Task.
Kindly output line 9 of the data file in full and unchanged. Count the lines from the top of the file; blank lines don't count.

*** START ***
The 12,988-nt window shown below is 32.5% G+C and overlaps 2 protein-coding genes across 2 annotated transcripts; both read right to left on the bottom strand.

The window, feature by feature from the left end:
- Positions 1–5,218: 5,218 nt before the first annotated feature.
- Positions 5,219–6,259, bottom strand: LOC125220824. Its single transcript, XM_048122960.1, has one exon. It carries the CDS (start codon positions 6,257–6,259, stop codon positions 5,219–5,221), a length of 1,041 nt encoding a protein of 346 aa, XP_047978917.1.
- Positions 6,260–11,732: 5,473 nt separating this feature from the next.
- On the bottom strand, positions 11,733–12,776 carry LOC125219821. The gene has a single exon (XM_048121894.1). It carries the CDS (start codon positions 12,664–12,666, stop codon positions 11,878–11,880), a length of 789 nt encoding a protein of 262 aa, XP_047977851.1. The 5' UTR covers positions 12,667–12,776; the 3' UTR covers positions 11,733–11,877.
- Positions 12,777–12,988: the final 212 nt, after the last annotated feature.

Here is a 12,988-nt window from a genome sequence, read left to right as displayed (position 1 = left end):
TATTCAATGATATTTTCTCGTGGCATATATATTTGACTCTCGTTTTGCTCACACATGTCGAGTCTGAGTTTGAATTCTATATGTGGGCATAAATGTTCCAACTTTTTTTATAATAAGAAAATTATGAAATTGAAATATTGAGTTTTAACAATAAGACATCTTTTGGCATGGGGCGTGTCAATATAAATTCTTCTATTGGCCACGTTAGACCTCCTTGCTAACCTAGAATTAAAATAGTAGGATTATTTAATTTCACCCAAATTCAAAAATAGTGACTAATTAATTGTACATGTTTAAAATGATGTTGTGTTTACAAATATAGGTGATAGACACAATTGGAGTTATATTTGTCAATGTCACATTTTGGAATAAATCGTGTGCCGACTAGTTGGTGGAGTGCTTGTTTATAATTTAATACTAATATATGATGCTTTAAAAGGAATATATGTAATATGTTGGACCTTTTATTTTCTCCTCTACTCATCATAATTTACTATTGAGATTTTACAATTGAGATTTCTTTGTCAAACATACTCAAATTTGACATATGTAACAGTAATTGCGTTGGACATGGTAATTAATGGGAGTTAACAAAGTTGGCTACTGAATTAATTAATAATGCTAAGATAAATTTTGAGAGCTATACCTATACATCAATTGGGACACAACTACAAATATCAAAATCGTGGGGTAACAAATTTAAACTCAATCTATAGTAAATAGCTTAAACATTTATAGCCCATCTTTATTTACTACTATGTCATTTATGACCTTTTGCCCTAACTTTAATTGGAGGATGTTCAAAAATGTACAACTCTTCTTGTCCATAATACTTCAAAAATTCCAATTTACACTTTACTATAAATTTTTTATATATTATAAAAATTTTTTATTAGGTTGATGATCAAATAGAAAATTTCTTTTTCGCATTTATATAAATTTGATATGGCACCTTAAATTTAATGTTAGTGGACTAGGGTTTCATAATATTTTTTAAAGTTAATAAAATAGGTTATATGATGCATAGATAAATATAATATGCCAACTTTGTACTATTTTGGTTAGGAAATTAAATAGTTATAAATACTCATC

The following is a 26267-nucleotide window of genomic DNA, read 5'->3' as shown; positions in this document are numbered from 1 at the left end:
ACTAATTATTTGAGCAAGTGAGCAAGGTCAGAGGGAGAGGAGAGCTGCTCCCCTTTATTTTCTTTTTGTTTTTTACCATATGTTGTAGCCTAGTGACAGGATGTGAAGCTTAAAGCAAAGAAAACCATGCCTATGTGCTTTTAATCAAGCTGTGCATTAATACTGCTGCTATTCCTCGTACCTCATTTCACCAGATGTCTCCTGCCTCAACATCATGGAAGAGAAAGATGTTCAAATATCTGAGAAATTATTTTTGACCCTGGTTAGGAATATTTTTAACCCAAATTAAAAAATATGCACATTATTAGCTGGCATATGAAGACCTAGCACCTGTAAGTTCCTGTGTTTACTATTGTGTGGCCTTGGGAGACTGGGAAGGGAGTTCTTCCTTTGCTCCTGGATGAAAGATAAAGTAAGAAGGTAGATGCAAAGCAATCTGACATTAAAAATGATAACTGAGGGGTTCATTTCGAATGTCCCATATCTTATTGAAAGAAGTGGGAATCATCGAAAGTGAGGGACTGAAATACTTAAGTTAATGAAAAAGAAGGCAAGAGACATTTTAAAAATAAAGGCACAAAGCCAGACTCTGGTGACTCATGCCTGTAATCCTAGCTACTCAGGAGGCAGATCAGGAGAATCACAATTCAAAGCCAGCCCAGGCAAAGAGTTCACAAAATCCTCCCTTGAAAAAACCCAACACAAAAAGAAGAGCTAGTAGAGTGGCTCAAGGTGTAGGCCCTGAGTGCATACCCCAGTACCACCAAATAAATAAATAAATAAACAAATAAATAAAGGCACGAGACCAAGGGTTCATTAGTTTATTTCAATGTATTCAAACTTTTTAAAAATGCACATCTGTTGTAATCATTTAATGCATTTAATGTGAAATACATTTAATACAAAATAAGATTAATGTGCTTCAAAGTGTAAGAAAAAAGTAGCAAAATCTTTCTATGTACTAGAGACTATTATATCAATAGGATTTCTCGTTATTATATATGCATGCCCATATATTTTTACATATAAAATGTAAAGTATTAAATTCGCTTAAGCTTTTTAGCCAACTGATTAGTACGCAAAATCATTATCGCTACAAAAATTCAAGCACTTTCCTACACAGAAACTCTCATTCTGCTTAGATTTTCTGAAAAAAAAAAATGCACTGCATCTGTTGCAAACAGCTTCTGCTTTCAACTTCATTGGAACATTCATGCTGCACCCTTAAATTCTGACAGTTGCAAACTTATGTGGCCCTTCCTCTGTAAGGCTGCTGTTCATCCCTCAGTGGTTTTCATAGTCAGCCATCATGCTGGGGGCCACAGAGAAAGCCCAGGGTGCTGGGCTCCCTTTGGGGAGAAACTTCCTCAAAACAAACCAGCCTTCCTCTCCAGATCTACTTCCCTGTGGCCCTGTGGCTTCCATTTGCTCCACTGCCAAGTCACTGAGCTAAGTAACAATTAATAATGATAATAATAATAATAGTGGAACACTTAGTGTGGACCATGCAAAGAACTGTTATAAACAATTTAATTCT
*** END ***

TATTCAATGATATTTTCTCGTGGCATATATATTTGACTCTCGTTTTGCTCACACATGTCGAGTCTGAGTTTGAATTCTATATGTGGGCATAAATGTTCCAACTTTTTTTATAATAAGAAAATTATGAAATTGAAATATTGAGTTTTAACAATAAGACATCTTTTGGCATGGGGCGTGTCAATATAAATTCTTCTATTGGCCACGTTAGACCTCCTTGCTAACCTAGAATTAAAATAGTAGGATTATTTAATTTCACCCAAATTCAAAAATAGTGACTAATTAATTGTACATGTTTAAAATGATGTTGTGTTTACAAATATAGGTGATAGACACAATTGGAGTTATATTTGTCAATGTCACATTTTGGAATAAATCGTGTGCCGACTAGTTGGTGGAGTGCTTGTTTATAATTTAATACTAATATATGATGCTTTAAAAGGAATATATGTAATATGTTGGACCTTTTATTTTCTCCTCTACTCATCATAATTTACTATTGAGATTTTACAATTGAGATTTCTTTGTCAAACATACTCAAATTTGACATATGTAACAGTAATTGCGTTGGACATGGTAATTAATGGGAGTTAACAAAGTTGGCTACTGAATTAATTAATAATGCTAAGATAAATTTTGAGAGCTATACCTATACATCAATTGGGACACAACTACAAATATCAAAATCGTGGGGTAACAAATTTAAACTCAATCTATAGTAAATAGCTTAAACATTTATAGCCCATCTTTATTTACTACTATGTCATTTATGACCTTTTGCCCTAACTTTAATTGGAGGATGTTCAAAAATGTACAACTCTTCTTGTCCATAATACTTCAAAAATTCCAATTTACACTTTACTATAAATTTTTTATATATTATAAAAATTTTTTATTAGGTTGATGATCAAATAGAAAATTTCTTTTTCGCATTTATATAAATTTGATATGGCACCTTAAATTTAATGTTAGTGGACTAGGGTTTCATAATATTTTTTAAAGTTAATAAAATAGGTTATATGATGCATAGATAAATATAATATGCCAACTTTGTACTATTTTGGTTAGGAAATTAAATAGTTATAAATACTCATC